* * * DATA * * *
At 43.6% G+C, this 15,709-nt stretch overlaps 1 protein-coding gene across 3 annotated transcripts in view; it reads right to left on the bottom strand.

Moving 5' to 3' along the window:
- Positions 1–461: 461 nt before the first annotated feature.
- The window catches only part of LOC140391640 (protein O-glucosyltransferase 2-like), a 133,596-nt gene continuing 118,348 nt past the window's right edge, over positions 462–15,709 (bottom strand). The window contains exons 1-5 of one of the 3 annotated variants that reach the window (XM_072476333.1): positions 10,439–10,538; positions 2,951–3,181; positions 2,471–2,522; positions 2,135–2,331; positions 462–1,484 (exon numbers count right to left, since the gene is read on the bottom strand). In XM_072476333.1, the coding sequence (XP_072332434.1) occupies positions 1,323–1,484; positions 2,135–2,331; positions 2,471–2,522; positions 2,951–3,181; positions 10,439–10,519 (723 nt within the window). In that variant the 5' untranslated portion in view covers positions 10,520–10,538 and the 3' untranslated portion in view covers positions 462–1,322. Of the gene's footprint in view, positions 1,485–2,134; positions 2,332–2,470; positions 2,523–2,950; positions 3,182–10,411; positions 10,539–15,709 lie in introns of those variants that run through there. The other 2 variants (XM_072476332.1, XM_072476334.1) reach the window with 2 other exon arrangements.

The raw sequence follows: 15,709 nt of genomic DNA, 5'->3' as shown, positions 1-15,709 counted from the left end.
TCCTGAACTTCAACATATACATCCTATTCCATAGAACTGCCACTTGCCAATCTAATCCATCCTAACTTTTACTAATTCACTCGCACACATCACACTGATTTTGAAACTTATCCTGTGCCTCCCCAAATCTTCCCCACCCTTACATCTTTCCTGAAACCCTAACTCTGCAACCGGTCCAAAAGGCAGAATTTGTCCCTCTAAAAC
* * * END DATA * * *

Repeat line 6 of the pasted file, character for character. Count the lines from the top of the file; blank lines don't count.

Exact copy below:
TCCTGAACTTCAACATATACATCCTATTCCATAGAACTGCCACTTGCCAATCTAATCCATCCTAACTTTTACTAATTCACTCGCACACATCACACTGATTTTGAAACTTATCCTGTGCCTCCCCAAATCTTCCCCACCCTTACATCTTTCCTGAAACCCTAACTCTGCAACCGGTCCAAAAGGCAGAATTTGTCCCTCTAAAAC